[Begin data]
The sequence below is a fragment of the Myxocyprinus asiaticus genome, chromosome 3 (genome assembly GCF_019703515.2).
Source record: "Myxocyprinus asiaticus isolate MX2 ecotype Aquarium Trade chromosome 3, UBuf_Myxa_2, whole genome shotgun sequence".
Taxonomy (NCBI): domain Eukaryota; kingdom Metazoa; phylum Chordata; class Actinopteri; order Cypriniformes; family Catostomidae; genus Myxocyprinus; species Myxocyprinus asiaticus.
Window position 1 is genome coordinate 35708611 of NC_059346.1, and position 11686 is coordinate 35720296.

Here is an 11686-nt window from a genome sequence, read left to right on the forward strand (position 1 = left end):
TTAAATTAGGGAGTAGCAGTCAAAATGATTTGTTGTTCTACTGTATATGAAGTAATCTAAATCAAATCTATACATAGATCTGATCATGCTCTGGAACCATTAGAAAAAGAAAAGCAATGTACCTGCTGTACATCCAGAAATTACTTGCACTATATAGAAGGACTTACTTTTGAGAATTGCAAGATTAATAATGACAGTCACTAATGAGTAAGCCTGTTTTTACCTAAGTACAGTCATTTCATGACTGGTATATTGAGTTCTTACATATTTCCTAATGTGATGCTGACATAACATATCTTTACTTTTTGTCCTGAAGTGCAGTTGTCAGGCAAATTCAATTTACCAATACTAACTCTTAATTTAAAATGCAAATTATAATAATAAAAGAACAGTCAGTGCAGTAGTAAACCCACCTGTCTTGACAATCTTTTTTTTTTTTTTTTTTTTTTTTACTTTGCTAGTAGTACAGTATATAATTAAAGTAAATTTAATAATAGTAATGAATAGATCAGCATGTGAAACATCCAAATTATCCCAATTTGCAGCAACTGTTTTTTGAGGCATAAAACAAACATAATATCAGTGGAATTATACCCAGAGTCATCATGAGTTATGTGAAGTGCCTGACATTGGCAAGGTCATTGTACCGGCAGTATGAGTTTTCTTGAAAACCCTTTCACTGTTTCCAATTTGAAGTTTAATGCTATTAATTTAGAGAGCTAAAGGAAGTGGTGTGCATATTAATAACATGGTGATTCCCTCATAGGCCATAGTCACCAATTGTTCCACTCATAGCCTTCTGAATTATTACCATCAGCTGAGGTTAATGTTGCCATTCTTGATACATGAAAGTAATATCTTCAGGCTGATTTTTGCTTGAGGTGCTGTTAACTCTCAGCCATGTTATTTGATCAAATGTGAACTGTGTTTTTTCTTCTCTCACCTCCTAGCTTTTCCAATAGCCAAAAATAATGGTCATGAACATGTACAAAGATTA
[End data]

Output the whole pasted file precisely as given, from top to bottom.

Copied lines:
The sequence below is a fragment of the Myxocyprinus asiaticus genome, chromosome 3 (genome assembly GCF_019703515.2).
Source record: "Myxocyprinus asiaticus isolate MX2 ecotype Aquarium Trade chromosome 3, UBuf_Myxa_2, whole genome shotgun sequence".
Taxonomy (NCBI): domain Eukaryota; kingdom Metazoa; phylum Chordata; class Actinopteri; order Cypriniformes; family Catostomidae; genus Myxocyprinus; species Myxocyprinus asiaticus.
Window position 1 is genome coordinate 35708611 of NC_059346.1, and position 11686 is coordinate 35720296.

Here is an 11686-nt window from a genome sequence, read left to right on the forward strand (position 1 = left end):
TTAAATTAGGGAGTAGCAGTCAAAATGATTTGTTGTTCTACTGTATATGAAGTAATCTAAATCAAATCTATACATAGATCTGATCATGCTCTGGAACCATTAGAAAAAGAAAAGCAATGTACCTGCTGTACATCCAGAAATTACTTGCACTATATAGAAGGACTTACTTTTGAGAATTGCAAGATTAATAATGACAGTCACTAATGAGTAAGCCTGTTTTTACCTAAGTACAGTCATTTCATGACTGGTATATTGAGTTCTTACATATTTCCTAATGTGATGCTGACATAACATATCTTTACTTTTTGTCCTGAAGTGCAGTTGTCAGGCAAATTCAATTTACCAATACTAACTCTTAATTTAAAATGCAAATTATAATAATAAAAGAACAGTCAGTGCAGTAGTAAACCCACCTGTCTTGACAATCTTTTTTTTTTTTTTTTTTTTTTTTACTTTGCTAGTAGTACAGTATATAATTAAAGTAAATTTAATAATAGTAATGAATAGATCAGCATGTGAAACATCCAAATTATCCCAATTTGCAGCAACTGTTTTTTGAGGCATAAAACAAACATAATATCAGTGGAATTATACCCAGAGTCATCATGAGTTATGTGAAGTGCCTGACATTGGCAAGGTCATTGTACCGGCAGTATGAGTTTTCTTGAAAACCCTTTCACTGTTTCCAATTTGAAGTTTAATGCTATTAATTTAGAGAGCTAAAGGAAGTGGTGTGCATATTAATAACATGGTGATTCCCTCATAGGCCATAGTCACCAATTGTTCCACTCATAGCCTTCTGAATTATTACCATCAGCTGAGGTTAATGTTGCCATTCTTGATACATGAAAGTAATATCTTCAGGCTGATTTTTGCTTGAGGTGCTGTTAACTCTCAGCCATGTTATTTGATCAAATGTGAACTGTGTTTTTTCTTCTCTCACCTCCTAGCTTTTCCAATAGCCAAAAATAATGGTCATGAACATGTACAAAGATTA